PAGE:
We often believe there should be a clear and easy solution to minimizing the environmental impact of how our food is grown and raised. The problem is that the system is complex, and the answer is not as straightforward as we’d like.
There is not one perfect solution: Producing food will always have an impact. But minimizing that impact and striving for continuous improvement is central to a sustainable food system that supports biodiversity. Ducks Unlimited Canada (DUC) believes big challenges—like growing and raising food while also protecting nature—need big, bold thinking. They also need innovation, partnerships, and cross-border collaboration.
The challenge: feeding a population of nine billion
The demand for food is increasing, and with it, so is the pressure on our precious natural resources. The Food and Agriculture Organization estimates we will need to produce 60 per cent more food by 2050 to feed the world’s growing population, which is expected to exceed nine billion. Canadian agriculture is willing to step up to the challenge, but farmers and ranchers need the latest science, tools and technology to produce our food with the lowest environmental footprint possible.
“Feeding a growing world and saving the planet will take modern agricultural practices. And modern agriculture needs innovation and technology to get there,” says Paul Thoroughgood, DUC’s national manager of sustainable agriculture. “Ducks Unlimited Canada promotes today’s use of science and actively helps integrate state-of-the-art technology in agriculture to combat the growing pressures on our shared food system.”
The solution: modern agriculture that works with nature
Modern agriculture is a solution provider, addressing some of our concerns around climate change and protecting nature and biodiversity. DUC is working hard to quantify the environmental benefits produced by modern agriculture. These include carbon storage, water filtration, soil health, wildlife habitat and of course, biodiversity potential both above and below ground. This allows us to better understand and value all products that come from farms and ranches.
Following this assessment, DUC collaborates with farmers and ranchers to ensure they have the support and resources to do what they do best. Our incentive programs, knowledge, technologies and customized solutions provide them with the tools to farm in a manner that works with nature and not against it.
And nature does return the favour. Research shows that natural areas offer benefits to crop production in agricultural landscapes. The pollination services alone, which are critical to food production, increase crop yields when nature is embedded in agricultural fields. The forage and grasslands that cattle ranchers and dairy farmers rely on also support 60 different Canadian species at risk. Both crop and livestock farms offer nature-based solutions for better biodiversity outcomes.
Conservation at the table
DUC sits at a variety of tables for discussions around food, farming and nature. As one of Canada’s largest and longest-running conservation companies, we pride ourselves on being a pragmatic partner on the landscape. We sit at farm kitchen tables to support those who grow and raise our food. We sit at boardroom tables with the agricultural industry to help influence decision-making to include conservation. We partner with restaurants and agricultural supply companies to help them source sustainable ingredients and products while protecting and restoring nature. And we work with governments at all levels by bringing our scientific expertise and conservation know-how to the policy table.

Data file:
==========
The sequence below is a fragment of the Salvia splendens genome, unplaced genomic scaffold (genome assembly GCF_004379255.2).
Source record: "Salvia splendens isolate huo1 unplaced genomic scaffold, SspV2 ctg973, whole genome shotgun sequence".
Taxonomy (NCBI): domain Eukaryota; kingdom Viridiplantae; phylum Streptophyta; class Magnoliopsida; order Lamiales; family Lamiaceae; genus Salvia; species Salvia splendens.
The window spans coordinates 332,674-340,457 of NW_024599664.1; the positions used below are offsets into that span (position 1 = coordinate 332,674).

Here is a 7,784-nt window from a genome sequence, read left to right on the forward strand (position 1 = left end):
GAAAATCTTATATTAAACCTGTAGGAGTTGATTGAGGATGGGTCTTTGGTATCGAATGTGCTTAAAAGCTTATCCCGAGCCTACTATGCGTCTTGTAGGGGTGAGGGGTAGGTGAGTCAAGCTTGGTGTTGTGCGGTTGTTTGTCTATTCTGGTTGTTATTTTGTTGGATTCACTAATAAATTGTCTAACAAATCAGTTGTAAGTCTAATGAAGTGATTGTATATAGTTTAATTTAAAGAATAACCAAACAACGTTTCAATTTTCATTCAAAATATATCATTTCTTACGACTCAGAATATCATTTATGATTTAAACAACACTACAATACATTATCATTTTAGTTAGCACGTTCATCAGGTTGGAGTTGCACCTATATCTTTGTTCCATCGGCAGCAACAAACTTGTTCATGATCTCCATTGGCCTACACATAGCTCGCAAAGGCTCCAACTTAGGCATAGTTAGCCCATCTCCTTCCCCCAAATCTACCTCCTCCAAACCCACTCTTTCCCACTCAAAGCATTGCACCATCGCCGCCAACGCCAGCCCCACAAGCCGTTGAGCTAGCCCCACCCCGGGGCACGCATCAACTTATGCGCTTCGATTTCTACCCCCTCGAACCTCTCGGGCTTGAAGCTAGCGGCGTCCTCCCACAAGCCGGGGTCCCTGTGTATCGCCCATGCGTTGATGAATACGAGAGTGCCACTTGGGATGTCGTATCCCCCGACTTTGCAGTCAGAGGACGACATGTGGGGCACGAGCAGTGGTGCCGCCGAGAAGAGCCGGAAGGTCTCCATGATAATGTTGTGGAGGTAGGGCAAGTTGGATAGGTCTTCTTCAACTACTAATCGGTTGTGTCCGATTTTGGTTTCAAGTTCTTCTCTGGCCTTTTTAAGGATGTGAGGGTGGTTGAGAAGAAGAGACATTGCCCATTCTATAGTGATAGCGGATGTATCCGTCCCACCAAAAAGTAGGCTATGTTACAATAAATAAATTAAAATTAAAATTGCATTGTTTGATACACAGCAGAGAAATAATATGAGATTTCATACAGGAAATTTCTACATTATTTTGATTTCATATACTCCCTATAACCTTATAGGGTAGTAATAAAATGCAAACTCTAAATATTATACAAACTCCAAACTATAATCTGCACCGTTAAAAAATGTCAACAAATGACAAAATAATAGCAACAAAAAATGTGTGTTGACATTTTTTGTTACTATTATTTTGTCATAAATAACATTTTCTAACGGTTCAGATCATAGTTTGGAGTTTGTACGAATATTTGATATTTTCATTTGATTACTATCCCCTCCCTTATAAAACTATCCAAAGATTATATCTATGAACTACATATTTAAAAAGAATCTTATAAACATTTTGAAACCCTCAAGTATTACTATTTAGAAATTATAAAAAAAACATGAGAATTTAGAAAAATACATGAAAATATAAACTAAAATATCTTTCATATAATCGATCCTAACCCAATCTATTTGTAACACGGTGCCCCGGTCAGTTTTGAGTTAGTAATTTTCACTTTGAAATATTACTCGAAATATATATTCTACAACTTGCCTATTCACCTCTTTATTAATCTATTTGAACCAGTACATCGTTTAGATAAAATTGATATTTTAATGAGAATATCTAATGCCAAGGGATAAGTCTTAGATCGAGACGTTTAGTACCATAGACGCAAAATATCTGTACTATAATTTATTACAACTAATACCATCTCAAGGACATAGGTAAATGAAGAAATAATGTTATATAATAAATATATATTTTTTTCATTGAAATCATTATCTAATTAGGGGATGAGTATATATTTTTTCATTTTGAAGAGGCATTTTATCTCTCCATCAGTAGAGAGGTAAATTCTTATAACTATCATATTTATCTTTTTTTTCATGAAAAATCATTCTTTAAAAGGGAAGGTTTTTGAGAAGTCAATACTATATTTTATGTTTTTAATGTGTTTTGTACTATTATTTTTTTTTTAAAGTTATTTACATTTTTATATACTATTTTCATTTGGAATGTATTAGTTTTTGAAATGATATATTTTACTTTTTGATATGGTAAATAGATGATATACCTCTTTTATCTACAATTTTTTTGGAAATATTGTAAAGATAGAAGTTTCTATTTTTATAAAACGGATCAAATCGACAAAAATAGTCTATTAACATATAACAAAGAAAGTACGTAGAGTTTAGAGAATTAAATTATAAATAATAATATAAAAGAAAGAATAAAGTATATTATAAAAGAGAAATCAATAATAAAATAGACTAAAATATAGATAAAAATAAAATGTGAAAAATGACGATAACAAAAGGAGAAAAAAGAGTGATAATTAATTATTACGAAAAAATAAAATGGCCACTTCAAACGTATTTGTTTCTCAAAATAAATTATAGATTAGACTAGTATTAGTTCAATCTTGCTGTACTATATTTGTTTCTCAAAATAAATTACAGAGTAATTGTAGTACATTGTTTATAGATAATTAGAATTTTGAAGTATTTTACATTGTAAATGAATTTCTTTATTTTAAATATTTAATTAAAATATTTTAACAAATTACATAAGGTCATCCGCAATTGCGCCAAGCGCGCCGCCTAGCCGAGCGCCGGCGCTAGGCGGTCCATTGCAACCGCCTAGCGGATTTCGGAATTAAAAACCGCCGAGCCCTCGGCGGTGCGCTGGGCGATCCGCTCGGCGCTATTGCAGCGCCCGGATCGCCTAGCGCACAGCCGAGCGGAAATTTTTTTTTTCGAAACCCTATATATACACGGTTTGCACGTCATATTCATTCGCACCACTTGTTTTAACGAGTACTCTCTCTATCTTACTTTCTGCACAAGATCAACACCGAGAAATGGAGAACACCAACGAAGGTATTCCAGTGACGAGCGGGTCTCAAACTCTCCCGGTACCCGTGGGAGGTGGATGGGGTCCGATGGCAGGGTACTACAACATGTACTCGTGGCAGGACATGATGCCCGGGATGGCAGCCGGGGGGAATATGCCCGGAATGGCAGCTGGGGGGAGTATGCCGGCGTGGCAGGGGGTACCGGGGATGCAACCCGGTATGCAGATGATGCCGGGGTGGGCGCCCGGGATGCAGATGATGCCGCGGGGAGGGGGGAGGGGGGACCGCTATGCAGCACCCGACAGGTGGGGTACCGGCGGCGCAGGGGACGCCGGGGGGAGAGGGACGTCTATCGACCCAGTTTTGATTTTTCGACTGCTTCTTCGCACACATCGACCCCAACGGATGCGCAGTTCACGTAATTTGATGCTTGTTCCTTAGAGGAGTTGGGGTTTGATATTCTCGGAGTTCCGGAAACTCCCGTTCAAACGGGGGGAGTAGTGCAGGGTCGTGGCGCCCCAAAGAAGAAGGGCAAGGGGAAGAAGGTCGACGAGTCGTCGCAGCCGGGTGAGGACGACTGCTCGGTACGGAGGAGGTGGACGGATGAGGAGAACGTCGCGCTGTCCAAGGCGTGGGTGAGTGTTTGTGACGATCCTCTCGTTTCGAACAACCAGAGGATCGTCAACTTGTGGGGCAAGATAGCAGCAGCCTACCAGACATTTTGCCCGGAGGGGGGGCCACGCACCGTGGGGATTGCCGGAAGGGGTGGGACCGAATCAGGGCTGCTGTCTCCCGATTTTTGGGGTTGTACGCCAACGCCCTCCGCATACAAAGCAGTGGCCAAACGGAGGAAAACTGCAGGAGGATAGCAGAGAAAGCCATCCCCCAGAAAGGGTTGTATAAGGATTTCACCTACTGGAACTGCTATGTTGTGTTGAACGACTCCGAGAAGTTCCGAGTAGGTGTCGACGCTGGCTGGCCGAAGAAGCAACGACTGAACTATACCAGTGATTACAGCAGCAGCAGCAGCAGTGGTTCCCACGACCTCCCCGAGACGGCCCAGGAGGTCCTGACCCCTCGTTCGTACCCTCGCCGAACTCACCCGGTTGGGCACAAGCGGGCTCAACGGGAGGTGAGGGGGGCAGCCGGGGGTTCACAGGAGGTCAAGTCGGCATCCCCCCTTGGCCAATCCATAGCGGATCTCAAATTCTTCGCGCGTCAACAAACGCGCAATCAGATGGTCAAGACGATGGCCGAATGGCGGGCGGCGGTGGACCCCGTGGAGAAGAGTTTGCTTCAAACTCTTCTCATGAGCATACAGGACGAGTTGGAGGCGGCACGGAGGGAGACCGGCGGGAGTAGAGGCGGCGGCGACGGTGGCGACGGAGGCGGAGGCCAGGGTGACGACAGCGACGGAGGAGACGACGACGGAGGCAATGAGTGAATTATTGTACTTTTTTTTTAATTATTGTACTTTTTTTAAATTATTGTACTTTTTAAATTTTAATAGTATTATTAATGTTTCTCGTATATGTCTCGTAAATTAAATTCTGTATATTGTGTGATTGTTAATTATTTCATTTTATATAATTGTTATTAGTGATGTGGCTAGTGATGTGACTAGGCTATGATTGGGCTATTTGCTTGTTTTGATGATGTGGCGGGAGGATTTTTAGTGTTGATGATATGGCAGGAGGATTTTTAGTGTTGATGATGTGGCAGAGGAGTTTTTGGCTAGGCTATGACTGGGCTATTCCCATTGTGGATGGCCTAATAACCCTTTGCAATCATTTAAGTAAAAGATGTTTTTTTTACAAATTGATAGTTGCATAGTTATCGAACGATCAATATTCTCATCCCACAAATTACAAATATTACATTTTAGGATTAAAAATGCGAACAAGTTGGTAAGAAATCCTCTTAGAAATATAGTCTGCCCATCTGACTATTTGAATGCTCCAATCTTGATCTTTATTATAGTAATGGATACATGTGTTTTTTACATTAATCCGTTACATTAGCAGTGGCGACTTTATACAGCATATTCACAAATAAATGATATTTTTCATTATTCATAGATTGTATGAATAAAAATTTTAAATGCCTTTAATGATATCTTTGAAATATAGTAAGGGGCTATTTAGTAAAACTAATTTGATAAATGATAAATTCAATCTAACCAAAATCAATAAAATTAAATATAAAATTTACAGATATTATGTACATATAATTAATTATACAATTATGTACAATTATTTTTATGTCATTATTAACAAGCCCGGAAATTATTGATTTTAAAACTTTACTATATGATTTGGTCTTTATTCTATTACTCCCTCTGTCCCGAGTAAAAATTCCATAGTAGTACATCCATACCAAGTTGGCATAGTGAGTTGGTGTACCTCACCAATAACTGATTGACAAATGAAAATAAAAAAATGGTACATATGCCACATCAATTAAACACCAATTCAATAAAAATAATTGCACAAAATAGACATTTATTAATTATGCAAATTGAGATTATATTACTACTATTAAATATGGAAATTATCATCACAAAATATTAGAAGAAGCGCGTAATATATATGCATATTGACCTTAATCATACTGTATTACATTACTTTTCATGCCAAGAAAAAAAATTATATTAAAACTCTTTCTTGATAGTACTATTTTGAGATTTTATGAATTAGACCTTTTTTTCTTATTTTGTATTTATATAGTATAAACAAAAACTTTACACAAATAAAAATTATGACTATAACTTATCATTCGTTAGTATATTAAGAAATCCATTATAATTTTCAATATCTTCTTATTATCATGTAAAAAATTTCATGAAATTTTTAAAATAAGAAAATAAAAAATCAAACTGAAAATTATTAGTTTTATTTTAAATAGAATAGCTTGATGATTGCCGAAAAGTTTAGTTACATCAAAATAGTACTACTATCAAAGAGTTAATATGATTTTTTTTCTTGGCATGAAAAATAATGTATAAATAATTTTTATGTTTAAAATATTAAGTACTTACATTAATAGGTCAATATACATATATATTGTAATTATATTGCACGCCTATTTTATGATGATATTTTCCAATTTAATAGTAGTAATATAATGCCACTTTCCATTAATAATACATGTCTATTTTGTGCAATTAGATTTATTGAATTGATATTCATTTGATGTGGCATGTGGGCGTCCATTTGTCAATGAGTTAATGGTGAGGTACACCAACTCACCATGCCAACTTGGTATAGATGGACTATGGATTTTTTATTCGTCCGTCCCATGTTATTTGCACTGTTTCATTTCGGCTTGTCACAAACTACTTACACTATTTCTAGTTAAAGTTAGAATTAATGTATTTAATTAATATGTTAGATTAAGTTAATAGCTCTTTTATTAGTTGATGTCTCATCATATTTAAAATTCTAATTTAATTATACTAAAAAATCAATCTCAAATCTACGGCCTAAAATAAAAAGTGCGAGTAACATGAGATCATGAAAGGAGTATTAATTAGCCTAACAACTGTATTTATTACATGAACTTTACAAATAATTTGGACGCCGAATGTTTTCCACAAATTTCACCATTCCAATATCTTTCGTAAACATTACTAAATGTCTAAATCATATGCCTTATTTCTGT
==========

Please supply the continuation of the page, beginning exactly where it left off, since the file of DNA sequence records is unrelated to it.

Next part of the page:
“No other conservation group works all along the agricultural supply chain with the same landscape-level impact as we do,” says Thoroughgood. “We support large-scale, nature-positive agricultural practices from coast to coast that have the greatest impact on the habitats and natural areas we need for a healthy, sustainable food system in Canada.”
We need bold actions to support biodiversity
To find sustainable solutions in an increasingly complex world, we need pragmatic partnerships and conservation needs to have a seat at the table to ensure Canadian agriculture is recognized for more than just the food it produces. Here’s a look at some key actions we recommend the government takes, which will benefit everyone.
1. Action: Complete comprehensive inventories of wetlands and grasslands in Canada to ensure we’re measuring what the agricultural community is managing. These inventories will improve on-farm decision making and create greater transparency for consumers who want reassurance that their food is derived from good land stewardship. They will also help estimate the economic values of these ecological services provided by farmers and ranchers—ones that benefit all Canadians.
2. Action: Optimize lands that are currently in production and provide incentives to re-naturalize land that is having a negative return on investment. This will make a meaningful contribution toward Canada’s climate change mitigation goals and provide farmers and ranchers with more capital to invest in areas that are most productive.
3. Action: Prioritize soil health. Canada has a tremendous opportunity to prioritize the resilience, productivity, biodiversity and carbon storage capacity of Canada’s soils. Establishing a National Strategy for Soil Health is the first, important step in this direction.
As the world gathers in Montreal for COP15, we encourage these leaders to consider our agricultural landscapes and how biodiverse these areas truly are. With the right tools, they can deliver even more.